In Chapter IV, §31, the theory of Hurwitz continued fractions is expressed on a completely new basis in terms of matrices, according to Châtelet.

Also added is §39 in Chapter V on longest and shortest semi-regular continued fraction expansions for a rational number, and a part of the related §43 has been inserted. In §40 and §41, the theory of semi-regular continued fractions has been greatly altered on the basis of the work of Blumer. Finally, §46 is a new section on continued fractions with elements in the field of complex numbers.

There is a bibliography consisting of 116 references, only those which are cited in the book. In the text, much material is presented without references. This, however, the author specifically states is not necessarily his own.

As one reads this volume, one feels as though one were listening to the author speaking in person, perhaps auditing one of his lectures. It is written in that same clear, logical, simple language which is very easy to comprehend and for which Professor Perron is so well known. As was the case with the preceding editions, the book is exceedingly well coordinated, each step and each theorem a logical consequence of the preceding. This volume covers very well the theory of arithmetic continued fractions. It is with great anticipation that one looks forward to the publication of the second volume on the analytic function-theoretic portion of continued fraction theory. Volume I certainly is in every respect one of the classics of present-day mathematics.

Reviewer: Evelyn Frank (Chicago)

### MSC:

11-01 | Introductory exposition (textbooks, tutorial papers, etc.) pertaining to number theory |

11-02 | Research exposition (monographs, survey articles) pertaining to number theory |

11A55 | Continued fractions |

11J70 | Continued fractions and generalizations |

40A15 | Convergence and divergence of continued fractions |

### Keywords:

continued fractions; regular continued fractions; approximation by rational fractions; theorem of best approximation; regular periodic continued fractions; Lagrange theorem on periodicity; Pell equation; Hurwitz continued fractions; transcendental numbers; Liouville numbers; semi-regular continued fractions; semi-regular continued fractions### Online Encyclopedia of Integer Sequences:

Numbers k such that the continued fraction for sqrt(k) has odd period length.Numbers such that no smaller positive integer has the same maximal palindrome in the periodic part of the simple continued fraction for its square root.

a(n) = Fibonacci(n)*Fibonacci(n+2).

Minimal positive solution a(n) of Diophantine equation a(n)^2 - a(n)*b(n) - G(n)*b(n)^2 = +1 or -1 with G(n) := A078358(n). The companion sequence is b(n)=A077058(n).

Minimal positive solution a(n) of Diophantine equation b(n)^2 - b(n)*a(n) - G(n)*a(n)^2 = +1 or -1 with G(n) := A078358(n). The companion sequence is b(n)=A077057(n).

a(n) is smallest natural number satisfying Pell equation a^2 - d(n)*b^2= +1 or = -1, with d(n)=A000037(n) (a nonsquare). Corresponding smallest b(n)=A077233(n).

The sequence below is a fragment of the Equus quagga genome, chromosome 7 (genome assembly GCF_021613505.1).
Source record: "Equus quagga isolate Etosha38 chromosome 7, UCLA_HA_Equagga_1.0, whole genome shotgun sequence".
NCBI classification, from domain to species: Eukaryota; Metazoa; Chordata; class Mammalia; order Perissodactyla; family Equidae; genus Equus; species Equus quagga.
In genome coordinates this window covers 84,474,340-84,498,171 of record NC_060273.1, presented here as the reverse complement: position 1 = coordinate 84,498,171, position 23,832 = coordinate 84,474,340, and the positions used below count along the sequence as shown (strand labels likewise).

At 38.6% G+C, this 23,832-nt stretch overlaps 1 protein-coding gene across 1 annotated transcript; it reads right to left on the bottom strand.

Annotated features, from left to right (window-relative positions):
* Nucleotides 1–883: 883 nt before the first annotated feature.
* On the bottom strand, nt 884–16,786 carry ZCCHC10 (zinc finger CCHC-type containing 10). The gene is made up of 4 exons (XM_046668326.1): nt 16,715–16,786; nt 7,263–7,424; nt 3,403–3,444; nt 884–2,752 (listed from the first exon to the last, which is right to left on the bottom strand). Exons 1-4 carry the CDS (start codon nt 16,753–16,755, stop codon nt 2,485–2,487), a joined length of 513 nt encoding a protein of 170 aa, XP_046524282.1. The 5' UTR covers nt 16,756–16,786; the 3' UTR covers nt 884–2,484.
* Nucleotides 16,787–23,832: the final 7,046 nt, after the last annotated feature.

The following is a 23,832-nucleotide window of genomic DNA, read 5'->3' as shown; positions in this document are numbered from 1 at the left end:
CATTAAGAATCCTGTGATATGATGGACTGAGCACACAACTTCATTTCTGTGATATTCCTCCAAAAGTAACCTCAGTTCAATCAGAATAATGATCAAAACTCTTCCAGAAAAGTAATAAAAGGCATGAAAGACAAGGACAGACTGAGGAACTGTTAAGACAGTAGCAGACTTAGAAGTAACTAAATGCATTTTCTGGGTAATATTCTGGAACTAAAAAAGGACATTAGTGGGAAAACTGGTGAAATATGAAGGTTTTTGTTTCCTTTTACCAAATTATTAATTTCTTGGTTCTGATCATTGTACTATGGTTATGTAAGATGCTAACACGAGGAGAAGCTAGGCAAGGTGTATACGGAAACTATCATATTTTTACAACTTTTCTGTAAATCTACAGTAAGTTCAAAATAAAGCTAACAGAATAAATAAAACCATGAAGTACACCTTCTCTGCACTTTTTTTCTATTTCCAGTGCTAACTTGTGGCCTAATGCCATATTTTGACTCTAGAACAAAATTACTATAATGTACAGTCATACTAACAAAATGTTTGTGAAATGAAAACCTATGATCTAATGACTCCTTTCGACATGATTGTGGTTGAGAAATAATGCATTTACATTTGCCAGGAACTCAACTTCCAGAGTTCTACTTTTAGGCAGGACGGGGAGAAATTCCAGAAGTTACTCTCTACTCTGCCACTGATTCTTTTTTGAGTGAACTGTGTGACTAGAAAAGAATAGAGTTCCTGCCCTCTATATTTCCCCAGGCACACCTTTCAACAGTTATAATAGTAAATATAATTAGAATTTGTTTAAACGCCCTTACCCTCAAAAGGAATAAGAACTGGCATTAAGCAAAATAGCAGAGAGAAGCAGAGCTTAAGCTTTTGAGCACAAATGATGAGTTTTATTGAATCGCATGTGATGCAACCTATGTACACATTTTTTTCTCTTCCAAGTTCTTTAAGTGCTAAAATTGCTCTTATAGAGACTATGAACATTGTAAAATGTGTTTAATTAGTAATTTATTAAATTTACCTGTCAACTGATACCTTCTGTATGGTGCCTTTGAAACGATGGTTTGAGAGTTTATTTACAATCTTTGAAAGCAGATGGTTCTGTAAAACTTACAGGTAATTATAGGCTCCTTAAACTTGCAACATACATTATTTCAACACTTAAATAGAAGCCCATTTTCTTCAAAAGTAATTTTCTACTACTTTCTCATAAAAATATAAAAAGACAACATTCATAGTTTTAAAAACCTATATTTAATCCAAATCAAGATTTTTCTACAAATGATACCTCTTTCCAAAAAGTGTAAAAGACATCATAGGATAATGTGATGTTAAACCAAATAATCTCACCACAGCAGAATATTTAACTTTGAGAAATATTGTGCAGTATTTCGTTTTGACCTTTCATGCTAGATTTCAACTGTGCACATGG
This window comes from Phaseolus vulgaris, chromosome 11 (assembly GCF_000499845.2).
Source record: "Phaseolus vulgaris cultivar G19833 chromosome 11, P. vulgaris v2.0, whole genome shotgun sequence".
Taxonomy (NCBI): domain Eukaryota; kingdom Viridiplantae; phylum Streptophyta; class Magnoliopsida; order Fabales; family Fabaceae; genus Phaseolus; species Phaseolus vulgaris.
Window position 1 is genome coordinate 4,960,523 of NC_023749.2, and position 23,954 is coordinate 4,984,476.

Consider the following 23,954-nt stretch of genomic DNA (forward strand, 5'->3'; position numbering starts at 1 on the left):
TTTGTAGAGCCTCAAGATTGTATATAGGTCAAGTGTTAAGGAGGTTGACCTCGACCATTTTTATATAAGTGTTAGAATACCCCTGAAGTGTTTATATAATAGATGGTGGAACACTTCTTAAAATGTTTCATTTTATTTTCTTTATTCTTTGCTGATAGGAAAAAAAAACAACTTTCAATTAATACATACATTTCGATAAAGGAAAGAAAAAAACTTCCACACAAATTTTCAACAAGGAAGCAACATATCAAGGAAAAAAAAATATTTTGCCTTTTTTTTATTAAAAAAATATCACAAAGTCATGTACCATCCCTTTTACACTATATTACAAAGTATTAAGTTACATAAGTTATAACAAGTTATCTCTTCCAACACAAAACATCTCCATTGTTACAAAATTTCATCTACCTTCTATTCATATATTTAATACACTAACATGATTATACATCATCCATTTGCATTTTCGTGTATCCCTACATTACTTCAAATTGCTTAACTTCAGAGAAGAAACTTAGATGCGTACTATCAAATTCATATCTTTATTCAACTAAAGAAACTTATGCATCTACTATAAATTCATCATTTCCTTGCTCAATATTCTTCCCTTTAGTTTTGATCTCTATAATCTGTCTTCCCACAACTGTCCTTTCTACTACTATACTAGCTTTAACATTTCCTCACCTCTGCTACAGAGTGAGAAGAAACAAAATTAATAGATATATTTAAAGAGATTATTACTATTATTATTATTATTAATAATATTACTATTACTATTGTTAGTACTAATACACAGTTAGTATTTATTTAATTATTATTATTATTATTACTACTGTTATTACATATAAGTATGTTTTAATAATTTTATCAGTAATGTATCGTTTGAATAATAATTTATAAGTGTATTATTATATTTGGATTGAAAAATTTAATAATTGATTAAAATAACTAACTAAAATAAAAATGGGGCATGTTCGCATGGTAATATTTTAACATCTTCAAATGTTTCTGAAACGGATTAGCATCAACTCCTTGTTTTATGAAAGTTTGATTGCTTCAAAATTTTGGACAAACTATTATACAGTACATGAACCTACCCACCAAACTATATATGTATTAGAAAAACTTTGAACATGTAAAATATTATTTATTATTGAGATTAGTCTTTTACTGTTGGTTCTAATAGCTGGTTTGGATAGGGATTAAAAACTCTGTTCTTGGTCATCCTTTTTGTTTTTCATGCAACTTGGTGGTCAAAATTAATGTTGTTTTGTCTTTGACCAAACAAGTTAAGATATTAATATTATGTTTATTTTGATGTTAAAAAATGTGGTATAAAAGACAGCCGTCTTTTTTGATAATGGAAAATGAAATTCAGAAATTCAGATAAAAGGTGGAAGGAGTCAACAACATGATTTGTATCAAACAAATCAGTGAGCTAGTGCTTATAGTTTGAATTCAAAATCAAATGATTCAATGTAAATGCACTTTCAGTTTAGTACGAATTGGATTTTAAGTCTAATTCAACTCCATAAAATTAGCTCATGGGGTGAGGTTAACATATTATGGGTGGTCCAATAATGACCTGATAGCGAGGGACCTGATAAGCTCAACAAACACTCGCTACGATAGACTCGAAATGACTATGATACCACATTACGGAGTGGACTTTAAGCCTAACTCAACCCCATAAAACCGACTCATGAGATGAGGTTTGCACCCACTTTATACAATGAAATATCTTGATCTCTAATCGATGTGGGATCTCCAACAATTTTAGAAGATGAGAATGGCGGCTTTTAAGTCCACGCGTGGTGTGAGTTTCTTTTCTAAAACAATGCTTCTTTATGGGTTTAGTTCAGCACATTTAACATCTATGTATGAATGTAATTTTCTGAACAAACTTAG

a(n) is smallest natural number satisfying Pell equation b^2- d(n)*a^2= +1 or = -1, with d(n)=A000037(n) (nonsquare). Corresponding smallest b(n)=A077232(n).

Nonsquare integers n such that the continued fraction (sqrt(n)+1)/2 has odd period length.

Primitive period length of (regular) continued fraction of (sqrt(D(n))+1)/2 for D(n)=A077425(n).

Minimal (positive) solution a(n) of Pell equation a(n)^2 - D(n)*b(n)^2 = +4 with D(n)= A077425(n). The companion sequence is b(n)=A078355(n).

Minimal (positive) solution a(n) of Pell equation b(n)^2 - D(n)*a(n)^2 = +4 with D(n)= A077425(n). The companion sequence is a(n)=A077428(n).

Minimal positive solution z of Pell equation z^2 - A077426(n)*t^2 = -4.

Minimal positive solution x of Pell equation y^2 - A077426(n)*x^2 = -4.

Non-oblong numbers: Complement of A002378.

Minimal positive solution a(n) of Pell equation a(n)^2 - D(n)*b(n)^2 = +4 or -4 with D(n)=A077425(n). The companion sequence is b(n)=A077058(n).

A Chebyshev T-sequence with Diophantine property.

A Chebyshev T-sequence with Diophantine property.

A Chebyshev T-sequence with Diophantine property.

A Chebyshev T-sequence with Diophantine property.

a(n) = 27a(n-1) - a(n-2), starting with a(0) = 2 and a(1) = 27.

a(n) =29a(n-1) - a(n-2), starting with a(0) = 2 and a(1) = 29.

a(n) = 21a(n-1) - a(n-2), starting with a(0) = 2 and a(1) = 21.

a(n) = 23a(n-1) - a(n-2), starting with a(0) = 2 and a(1) = 23.

a(n) = 25*a(n-1) - a(n-2), starting with a(0) = 2 and a(1) = 25.

The Diophantine equation x^2 - x*y - G*y^2 = -1, G a positive integer, D = 4*G + 1 not a perfect square, has no solution precisely for G = a(n).

Pair deficit of the most equal partition of n into two parts using standard rounding of the expectations of n, floor(n/2) and n-floor(n/2), assuming equal likelihood of states defined by the number of 2-cycles.